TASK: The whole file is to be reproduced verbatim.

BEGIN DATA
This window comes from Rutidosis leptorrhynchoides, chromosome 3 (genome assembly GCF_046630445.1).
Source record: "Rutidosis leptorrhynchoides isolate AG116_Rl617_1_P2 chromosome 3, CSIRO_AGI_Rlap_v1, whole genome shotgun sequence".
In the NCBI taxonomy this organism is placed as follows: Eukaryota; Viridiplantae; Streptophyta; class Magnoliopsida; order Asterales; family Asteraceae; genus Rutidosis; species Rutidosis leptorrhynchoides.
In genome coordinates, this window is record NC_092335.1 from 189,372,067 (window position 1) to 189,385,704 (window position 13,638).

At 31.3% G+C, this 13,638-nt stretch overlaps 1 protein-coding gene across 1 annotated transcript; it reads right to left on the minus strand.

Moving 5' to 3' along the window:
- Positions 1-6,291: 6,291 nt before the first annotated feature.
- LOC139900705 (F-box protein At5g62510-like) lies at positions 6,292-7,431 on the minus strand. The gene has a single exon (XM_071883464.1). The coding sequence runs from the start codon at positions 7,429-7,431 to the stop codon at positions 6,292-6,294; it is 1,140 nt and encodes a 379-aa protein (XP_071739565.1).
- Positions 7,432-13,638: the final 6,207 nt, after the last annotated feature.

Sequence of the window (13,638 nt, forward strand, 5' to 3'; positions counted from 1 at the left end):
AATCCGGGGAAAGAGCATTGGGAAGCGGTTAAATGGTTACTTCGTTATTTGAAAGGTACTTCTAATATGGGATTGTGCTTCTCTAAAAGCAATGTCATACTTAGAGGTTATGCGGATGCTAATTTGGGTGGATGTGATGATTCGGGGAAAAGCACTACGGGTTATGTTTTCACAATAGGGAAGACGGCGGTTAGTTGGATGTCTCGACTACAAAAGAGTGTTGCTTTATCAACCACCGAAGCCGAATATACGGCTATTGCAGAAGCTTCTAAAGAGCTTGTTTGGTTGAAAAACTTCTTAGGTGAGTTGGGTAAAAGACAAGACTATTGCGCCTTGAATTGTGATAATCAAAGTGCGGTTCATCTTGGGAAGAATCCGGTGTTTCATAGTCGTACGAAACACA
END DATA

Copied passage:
This window comes from Rutidosis leptorrhynchoides, chromosome 3 (genome assembly GCF_046630445.1).
Source record: "Rutidosis leptorrhynchoides isolate AG116_Rl617_1_P2 chromosome 3, CSIRO_AGI_Rlap_v1, whole genome shotgun sequence".
In the NCBI taxonomy this organism is placed as follows: Eukaryota; Viridiplantae; Streptophyta; class Magnoliopsida; order Asterales; family Asteraceae; genus Rutidosis; species Rutidosis leptorrhynchoides.
In genome coordinates, this window is record NC_092335.1 from 189,372,067 (window position 1) to 189,385,704 (window position 13,638).

At 31.3% G+C, this 13,638-nt stretch overlaps 1 protein-coding gene across 1 annotated transcript; it reads right to left on the minus strand.

Moving 5' to 3' along the window:
- Positions 1-6,291: 6,291 nt before the first annotated feature.
- LOC139900705 (F-box protein At5g62510-like) lies at positions 6,292-7,431 on the minus strand. The gene has a single exon (XM_071883464.1). The coding sequence runs from the start codon at positions 7,429-7,431 to the stop codon at positions 6,292-6,294; it is 1,140 nt and encodes a 379-aa protein (XP_071739565.1).
- Positions 7,432-13,638: the final 6,207 nt, after the last annotated feature.

Sequence of the window (13,638 nt, forward strand, 5' to 3'; positions counted from 1 at the left end):
AATCCGGGGAAAGAGCATTGGGAAGCGGTTAAATGGTTACTTCGTTATTTGAAAGGTACTTCTAATATGGGATTGTGCTTCTCTAAAAGCAATGTCATACTTAGAGGTTATGCGGATGCTAATTTGGGTGGATGTGATGATTCGGGGAAAAGCACTACGGGTTATGTTTTCACAATAGGGAAGACGGCGGTTAGTTGGATGTCTCGACTACAAAAGAGTGTTGCTTTATCAACCACCGAAGCCGAATATACGGCTATTGCAGAAGCTTCTAAAGAGCTTGTTTGGTTGAAAAACTTCTTAGGTGAGTTGGGTAAAAGACAAGACTATTGCGCCTTGAATTGTGATAATCAAAGTGCGGTTCATCTTGGGAAGAATCCGGTGTTTCATAGTCGTACGAAACACA